Other Prospects of Note
Grouped by type and listed in order of preference within each category.
Pitchabiity Depth Arms
Alex Wells, LHP
Yefry Ramirez, RHP
Nestor Cortes, LHP

Wells walks a guy just once every 10 innings and has a 55 breaking ball. There are questions about his fastball playing in the big leagues. Ramirez was acquired for international bonus space from the Yankees (who picked him in the minor-league phase of the Rule 5 draft the year before) and could be a fifth or sixth starter. He sits 90-93, plus has an average slider that he commands well and an above-average changeup. Cortes is a soft-tossing lefty with a low slot and loopy breaking ball.

Guys with Good Breaking Balls
Pedro Araujo, RHP
Cristian Alvarado, RHP
Brian Gonzalez, LHP

Araujo was one of the team’s three Rule 5 picks and sits 90-94 with a plus slider. Alvarado is 90-92 with a plus curveball. He’s 23 and pitching in A-ball. Gonzalez has a 55 curveball and fringe everything else, but he’s lefty, so that might get him there.

Guys Who Throw Hard
Ofelky Peralta, RHP
David Hess, RHP
Jimmy Yacabonis, RHP

Peralta touches 98, but his heater plays down due to poor extension. Hess has a heavy fastball at 92-95, up to 97. His secondaries are fringey. St. Joe’s alum Jimmy Yacabonis has been 95-plus in the past but was more often 92-94 this spring.

Fringe Bats
Drew Dosch, 3B
Austin Wynns, C
Ademar Rifaela, OF
Mike Yastrzemski, OF
Alex Murphy, 1B

Dosch’s ability to lift the ball has improved over time. He has average offensive tools and is fine at third. Wynns catches and has a great approach, so he’s probably going to kick around on a 40-man for a long time. Rifaela is a stocky corner outfielder who has some pop and has performed up through High-A (.280/.360/.500), but there are questions about his bat control and he has been old relative to his levels. Yastrzemski has underrated power and above-average ball/strike recognition. Alex Murphy has big power and used to catch; now he plays first, though, creating a much higher offensive bar for him to clear.

Cistulli’s Guy
Selected by Carson Cistulli from any player who received less than a 40 FV.

Austin Wynns, C
Wynns’ credentials as a fringe prospect are beyond reproach. Not only was he selected in the 10th round of the 2013 draft following his senior year at Fresno State, but he entered 2018 — his age-27 season — having recorded just 18 plate appearances above Double-A. Purely by those indicators, this is a player unlikely to succeed in, or even reach, the majors.

Wynns is still around, though, having just authored the best offensive season of his professional career by several measures. The contact skills appear to be better than average, and the game power — over the last couple years, at least — has settled into something just better than negligible. He has a reputation as a defensive catcher — a sentiment the available fielding metrics don’t appear to flatly contradict. It’s conceivable that he could soon be working as the right-handed complement to Chance Sisco at the major-league level.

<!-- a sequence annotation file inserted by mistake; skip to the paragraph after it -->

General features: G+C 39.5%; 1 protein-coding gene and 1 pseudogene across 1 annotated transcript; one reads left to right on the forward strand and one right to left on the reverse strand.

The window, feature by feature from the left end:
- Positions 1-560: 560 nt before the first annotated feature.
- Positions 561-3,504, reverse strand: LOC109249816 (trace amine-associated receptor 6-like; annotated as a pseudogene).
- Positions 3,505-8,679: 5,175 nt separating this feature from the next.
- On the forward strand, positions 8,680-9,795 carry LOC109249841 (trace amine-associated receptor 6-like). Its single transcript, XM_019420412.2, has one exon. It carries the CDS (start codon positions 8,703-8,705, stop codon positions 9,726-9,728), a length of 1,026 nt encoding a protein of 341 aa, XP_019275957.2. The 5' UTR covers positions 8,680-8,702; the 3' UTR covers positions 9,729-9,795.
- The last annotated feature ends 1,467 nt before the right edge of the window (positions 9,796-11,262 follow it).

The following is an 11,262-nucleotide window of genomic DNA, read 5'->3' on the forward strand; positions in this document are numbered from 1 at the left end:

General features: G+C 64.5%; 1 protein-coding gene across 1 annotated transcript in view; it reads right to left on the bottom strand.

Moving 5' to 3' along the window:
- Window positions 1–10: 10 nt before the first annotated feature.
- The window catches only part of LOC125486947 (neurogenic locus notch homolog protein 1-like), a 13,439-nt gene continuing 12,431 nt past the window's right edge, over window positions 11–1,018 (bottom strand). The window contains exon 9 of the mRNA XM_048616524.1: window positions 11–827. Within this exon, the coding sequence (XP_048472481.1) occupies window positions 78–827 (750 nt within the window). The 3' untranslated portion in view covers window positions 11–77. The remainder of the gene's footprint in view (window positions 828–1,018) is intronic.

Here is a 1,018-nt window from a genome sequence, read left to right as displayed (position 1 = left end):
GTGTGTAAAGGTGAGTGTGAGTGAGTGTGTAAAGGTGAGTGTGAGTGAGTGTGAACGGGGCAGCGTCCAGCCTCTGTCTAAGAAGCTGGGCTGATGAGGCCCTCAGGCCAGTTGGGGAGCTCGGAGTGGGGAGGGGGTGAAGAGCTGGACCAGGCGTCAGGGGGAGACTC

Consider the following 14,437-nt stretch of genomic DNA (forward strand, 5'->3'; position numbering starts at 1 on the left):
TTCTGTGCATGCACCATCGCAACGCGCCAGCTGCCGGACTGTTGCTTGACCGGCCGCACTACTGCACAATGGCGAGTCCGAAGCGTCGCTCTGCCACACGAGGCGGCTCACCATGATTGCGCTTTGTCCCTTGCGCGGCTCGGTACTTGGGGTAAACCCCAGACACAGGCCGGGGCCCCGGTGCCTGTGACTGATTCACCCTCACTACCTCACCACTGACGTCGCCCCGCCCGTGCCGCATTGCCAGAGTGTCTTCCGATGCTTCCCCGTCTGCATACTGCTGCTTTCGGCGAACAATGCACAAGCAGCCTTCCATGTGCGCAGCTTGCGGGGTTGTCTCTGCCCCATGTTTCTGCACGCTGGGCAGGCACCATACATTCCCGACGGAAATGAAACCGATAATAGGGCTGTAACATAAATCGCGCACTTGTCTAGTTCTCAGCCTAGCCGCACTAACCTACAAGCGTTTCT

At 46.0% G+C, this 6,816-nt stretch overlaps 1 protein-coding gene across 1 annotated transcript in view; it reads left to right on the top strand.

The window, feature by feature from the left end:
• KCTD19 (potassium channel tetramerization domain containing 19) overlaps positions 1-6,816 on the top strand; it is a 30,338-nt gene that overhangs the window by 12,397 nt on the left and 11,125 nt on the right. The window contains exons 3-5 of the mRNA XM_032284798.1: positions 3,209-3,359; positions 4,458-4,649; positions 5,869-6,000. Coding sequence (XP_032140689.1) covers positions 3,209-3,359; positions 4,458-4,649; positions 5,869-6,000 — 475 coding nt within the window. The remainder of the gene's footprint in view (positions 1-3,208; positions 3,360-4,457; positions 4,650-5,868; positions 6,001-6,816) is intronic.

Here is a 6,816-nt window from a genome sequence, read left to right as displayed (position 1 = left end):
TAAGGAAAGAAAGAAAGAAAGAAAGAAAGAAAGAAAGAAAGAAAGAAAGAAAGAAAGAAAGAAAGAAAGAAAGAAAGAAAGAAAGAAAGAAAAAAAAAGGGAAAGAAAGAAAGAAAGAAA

System Overview

At a time when teams are attempting to accommodate heavy influxes of international talent by fielding multiple teams in the DSL, GCL, and/or AZL, the Orioles continue to ignore the market entirely. Baltimore has traded their international bonus slots for Ramirez (above), Paul Fry, Alex Katz, Damien Magnifico, Milton Ramos, Jason Wheeler, Matt Wotherspoon, and others. General Manager Dan Duquette has said publicly that the deals are to designed bolster the club immediately instead of waiting several years for international prospects to mature, but none of those players have made an impact on the big club and most of them aren’t even with the team anymore. Baltimore also has one of the smaller scouting staffs in baseball. There’s a funding issue here, which isn’t good when you’re toiling in the AL East.

Forthcoming changes to this list will include the 11th and 37th overall picks in June’s draft and whomever Manny Machado fetches during the summer.

We hoped you liked reading Top 20 Prospects: Baltimore Orioles by Eric Longenhagen!

Please support FanGraphs by becoming a member. We publish thousands of articles a year, host multiple podcasts, and have an ever growing database of baseball stats.

FanGraphs does not have a paywall. With your membership, we can continue to offer the content you've come to rely on and add to our unique baseball coverage.

Support FanGraphs




Eric Longenhagen is from Catasauqua, PA and currently lives in Tempe, AZ. He spent four years working for the Phillies Triple-A affiliate, two with Baseball Info Solutions and two contributing to prospect coverage at ESPN.com. Previous work can also be found at Sports On Earth, CrashburnAlley and Prospect Insider.

newest oldest most voted
mikecws91
Member

Chance Sisco can bunt against the shift. But SHOULD he?

—Brian Dozier

bosoxforlife
Member
Member
bosoxforlife

I enjoyed the dig at Dozier as well.